The terminal end of the ferrule 12 and associated plastic optical fiber first end portion 8 are free of adhesive and are maintained together by deformation of the ferrule into intimate forcible contact with the plastic optical fiber first end portion 8.
The terminal end 16 of the ferrule 12 and plastic optical fiber 6 are machined to a planar surface oriented 90 degrees relative to a longitudinal axis 18 of the ferrule 12 and plastic optical fiber first end portion 8. Further, said terminal end 16 is a controlled preselected distance from said ferrule stop 14.
The ferrule 12 is formed of metal, preferably aluminum and more preferably #2011-T3 aluminum. It should be understood however that the ferrule can be formed of other material, such as organic plastic, without departing from this invention.
Referring to FIG. 2, a preferred embodiment of the invention has a sealing ring 20 extending about a first end portion 22 of the ferrule 12. In this embodiment, the terminal end 24 of the sealing ring 20 is preferably in the same plane as the terminal end 16 of the ferrule 12 and the plastic optical fiber 6 and is likewise oriented ninety degrees relative to the axis 18. The terminal end 24 of the sealing ring 20 can be spaced from the terminal end 16 of the ferrule 12 without departing from this invention.
The sealing ring 20 is formed of a thermoplastic elastomer, as is well known in the art.
Referring to FIG. 3, the first end portion 22 of the ferrule 12 has an annular groove 26 formed thereabout for receiving an annular protrusion 28 extending about the bore of the sealing ring 20. Preferably the annular ferrule groove 26 and annular protrusion 28 each have an angle of about sixty degrees and are mateable one with the other in the installed position of the sealing ring 20 on the first end portion 22 of the ferrule 12.
The outer surface of the sealing ring 20 has an annular fin 30 extending thereabout. In the preferred embodiment the annular protrusion 28 and the annular fin 30 are diametrically opposed to one another for adding strength of sealing of the apparatus. It has also been found that a chamfer 32 on the sealing ring extends the life of the sealing ring and aids insertion of the connector 2. Although the locking rove is shown of angular proportion, it can be of other configuration without departing from this invention.
By the careful control of precise length of the terminal end 16 from the stop and the 90 degrees orientation of the terminal end 16 by machining, the connector is uniquely adapted to make precise abutting contact with associated plastic optical fiber.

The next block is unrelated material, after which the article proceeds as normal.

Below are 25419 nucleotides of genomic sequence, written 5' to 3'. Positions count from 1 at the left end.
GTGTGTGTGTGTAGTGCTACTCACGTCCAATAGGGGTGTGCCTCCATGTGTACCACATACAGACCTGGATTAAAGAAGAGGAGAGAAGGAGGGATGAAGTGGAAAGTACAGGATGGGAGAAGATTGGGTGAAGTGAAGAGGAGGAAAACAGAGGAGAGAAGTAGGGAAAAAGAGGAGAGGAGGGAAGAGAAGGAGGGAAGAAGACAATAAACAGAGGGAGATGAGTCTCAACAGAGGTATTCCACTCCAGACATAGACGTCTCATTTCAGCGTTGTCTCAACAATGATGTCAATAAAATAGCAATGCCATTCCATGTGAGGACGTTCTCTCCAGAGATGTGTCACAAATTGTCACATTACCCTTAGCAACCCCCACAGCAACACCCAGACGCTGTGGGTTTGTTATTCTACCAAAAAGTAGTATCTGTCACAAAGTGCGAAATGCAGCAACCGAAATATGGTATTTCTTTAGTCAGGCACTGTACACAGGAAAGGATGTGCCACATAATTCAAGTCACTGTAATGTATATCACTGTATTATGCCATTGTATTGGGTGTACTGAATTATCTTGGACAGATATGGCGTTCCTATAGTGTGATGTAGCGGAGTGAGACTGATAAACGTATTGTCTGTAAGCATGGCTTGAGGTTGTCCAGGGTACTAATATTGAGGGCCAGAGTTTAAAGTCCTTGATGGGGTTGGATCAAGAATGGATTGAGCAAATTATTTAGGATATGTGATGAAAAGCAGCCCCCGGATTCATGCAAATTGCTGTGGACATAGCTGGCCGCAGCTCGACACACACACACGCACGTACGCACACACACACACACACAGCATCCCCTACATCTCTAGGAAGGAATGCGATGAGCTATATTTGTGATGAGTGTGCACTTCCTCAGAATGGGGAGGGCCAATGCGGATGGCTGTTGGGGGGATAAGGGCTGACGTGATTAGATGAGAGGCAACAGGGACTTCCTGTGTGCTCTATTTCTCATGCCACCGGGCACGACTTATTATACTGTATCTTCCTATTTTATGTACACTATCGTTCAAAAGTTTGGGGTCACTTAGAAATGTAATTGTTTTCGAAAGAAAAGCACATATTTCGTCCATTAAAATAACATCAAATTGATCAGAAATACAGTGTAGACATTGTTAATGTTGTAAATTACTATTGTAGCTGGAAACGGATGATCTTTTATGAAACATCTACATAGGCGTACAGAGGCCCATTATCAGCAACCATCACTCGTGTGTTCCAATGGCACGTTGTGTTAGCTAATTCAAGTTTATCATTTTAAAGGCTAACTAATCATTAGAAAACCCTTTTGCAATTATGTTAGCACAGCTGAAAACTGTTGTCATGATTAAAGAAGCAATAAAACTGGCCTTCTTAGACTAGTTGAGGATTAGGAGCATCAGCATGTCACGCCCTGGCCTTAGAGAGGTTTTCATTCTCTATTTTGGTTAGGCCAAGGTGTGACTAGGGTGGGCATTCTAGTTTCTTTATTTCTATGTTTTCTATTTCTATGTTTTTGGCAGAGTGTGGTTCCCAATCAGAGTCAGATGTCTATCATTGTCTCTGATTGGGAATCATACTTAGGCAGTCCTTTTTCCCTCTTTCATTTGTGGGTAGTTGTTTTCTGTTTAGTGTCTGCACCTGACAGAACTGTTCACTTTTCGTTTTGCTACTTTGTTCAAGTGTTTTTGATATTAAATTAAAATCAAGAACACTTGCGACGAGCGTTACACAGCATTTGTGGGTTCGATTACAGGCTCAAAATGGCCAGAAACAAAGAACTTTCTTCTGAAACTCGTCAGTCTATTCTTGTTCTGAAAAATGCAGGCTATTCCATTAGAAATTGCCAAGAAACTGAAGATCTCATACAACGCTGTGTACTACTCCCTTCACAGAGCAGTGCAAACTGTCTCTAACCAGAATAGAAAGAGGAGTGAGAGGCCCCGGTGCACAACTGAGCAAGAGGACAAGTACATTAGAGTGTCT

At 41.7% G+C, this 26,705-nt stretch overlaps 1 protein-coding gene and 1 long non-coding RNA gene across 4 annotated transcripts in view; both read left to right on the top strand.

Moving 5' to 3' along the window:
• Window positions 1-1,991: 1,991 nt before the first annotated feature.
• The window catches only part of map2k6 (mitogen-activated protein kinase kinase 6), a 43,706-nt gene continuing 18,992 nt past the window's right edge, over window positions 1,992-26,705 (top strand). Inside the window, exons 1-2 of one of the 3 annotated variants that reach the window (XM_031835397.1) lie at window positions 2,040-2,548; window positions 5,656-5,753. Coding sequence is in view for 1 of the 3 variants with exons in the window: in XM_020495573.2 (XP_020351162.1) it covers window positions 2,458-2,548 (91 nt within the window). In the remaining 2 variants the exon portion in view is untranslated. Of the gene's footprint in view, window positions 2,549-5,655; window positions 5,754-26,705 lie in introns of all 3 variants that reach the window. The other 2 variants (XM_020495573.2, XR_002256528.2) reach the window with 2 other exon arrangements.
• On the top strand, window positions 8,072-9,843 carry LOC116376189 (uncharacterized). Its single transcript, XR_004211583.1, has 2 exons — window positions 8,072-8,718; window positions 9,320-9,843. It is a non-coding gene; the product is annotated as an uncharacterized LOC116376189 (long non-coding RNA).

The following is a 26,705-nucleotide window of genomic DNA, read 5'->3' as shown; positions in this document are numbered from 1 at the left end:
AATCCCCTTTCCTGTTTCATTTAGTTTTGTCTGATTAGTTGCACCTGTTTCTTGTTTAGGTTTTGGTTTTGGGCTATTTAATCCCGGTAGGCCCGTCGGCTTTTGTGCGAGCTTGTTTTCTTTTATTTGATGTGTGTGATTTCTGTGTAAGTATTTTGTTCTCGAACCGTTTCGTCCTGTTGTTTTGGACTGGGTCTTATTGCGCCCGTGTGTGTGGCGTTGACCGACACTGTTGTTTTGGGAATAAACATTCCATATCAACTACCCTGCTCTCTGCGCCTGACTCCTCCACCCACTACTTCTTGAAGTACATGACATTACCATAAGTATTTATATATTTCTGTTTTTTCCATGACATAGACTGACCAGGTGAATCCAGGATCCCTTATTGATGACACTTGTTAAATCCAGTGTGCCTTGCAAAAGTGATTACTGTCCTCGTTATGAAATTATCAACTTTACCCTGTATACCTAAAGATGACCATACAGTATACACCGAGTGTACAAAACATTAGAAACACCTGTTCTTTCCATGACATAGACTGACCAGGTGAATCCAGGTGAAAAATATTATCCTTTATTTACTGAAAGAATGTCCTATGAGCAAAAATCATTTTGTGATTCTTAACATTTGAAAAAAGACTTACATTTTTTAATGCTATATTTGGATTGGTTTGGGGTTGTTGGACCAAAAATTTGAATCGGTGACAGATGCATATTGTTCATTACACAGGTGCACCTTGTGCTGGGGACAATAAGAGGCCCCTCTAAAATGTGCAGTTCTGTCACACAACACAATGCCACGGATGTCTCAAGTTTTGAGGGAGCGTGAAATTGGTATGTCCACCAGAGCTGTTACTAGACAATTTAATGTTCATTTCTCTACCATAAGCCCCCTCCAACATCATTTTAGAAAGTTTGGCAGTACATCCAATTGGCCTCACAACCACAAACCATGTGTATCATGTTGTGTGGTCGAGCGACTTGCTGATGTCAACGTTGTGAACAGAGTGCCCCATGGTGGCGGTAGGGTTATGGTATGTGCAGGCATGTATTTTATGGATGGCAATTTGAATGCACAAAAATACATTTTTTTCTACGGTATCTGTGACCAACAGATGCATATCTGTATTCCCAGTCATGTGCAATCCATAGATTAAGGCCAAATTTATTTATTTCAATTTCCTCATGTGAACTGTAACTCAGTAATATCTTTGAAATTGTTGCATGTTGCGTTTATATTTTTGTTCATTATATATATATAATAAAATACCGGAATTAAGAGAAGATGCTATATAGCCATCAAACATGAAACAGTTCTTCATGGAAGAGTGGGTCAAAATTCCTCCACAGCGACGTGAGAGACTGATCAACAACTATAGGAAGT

Added benefits of more precise centering of the connector in the installed position and the prevention of foreign materials from entry into the connection are provided by the sealing ring 20 of this invention. By use of the sealing ring, the waste of time and labor for forming the connector are reduced because tolerance fit need not be so closely controlled.
Other aspects, objects, and advantages of this invention can be obtained from a study of the drawings, the disclosure, and the appended claims.
|Cited Patent||Filing date||Publication date||Applicant||Title|
|US4684205 *||Jul 19, 1985||Aug 4, 1987||Allied Corporation||Fiber optic connector with compensating mechanism|
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|Citing Patent||Filing date||Publication date||Applicant||Title|
|US7578622 *||Sep 27, 2007||Aug 25, 2009||Biolase Technology, Inc.||Contra-angle rotating handpiece having tactile-feedback tip ferrule|
|US7785017||Aug 31, 2010||Corning Cable Systems Llc||Strain-relief assemblies and methods for a field-installable fiber optic connector|
|US7942587||May 17, 2011||Corning Cable Systems Llc||Strain-relief assemblies and methods for a field-installable fiber optic connector|
|US8047727||Nov 1, 2011||Corning Cable Systems Llc||Strain-relief assemblies and methods for a field-installable fiber optic connector|
|US20080025672 *||Sep 27, 2007||Jan 31, 2008||Biolase Technology, Inc.||Contra-angle rotating handpiece having tactile-feedback tip ferrule|
|US20090087147 *||Nov 7, 2007||Apr 2, 2009||Barnes Ray S||Strain-relief assemblies and methods for a field-installable fiber optic connector|
|US20110052123 *||Aug 5, 2010||Mar 3, 2011||Barnes Ray S||Strain-relief assemblies and methods for a field-installable fiber optic connector|
|U.S. Classification||385/78, 385/81, 385/76|
|Aug 30, 2006||REMI||Maintenance fee reminder mailed|
|Oct 10, 2006||FPAY||Fee payment|
Year of fee payment: 4
|Oct 10, 2006||SULP||Surcharge for late payment|
|Jan 8, 2010||AS||Assignment|
Owner name: FIBERFIN, INC., ILLINOIS
Free format text: ASSIGNMENT OF ASSIGNORS INTEREST;ASSIGNORS:MULLIGAN, PAUL;LINDENMEYER, CARL;REEL/FRAME:023768/0592
Effective date: 20091230
|Sep 20, 2010||REMI||Maintenance fee reminder mailed|
|Nov 1, 2010||FPAY||Fee payment|
Year of fee payment: 8
|Nov 1, 2010||SULP||Surcharge for late payment|
Year of fee payment: 7
|Feb 11, 2014||FPAY||Fee payment|
Year of fee payment: 12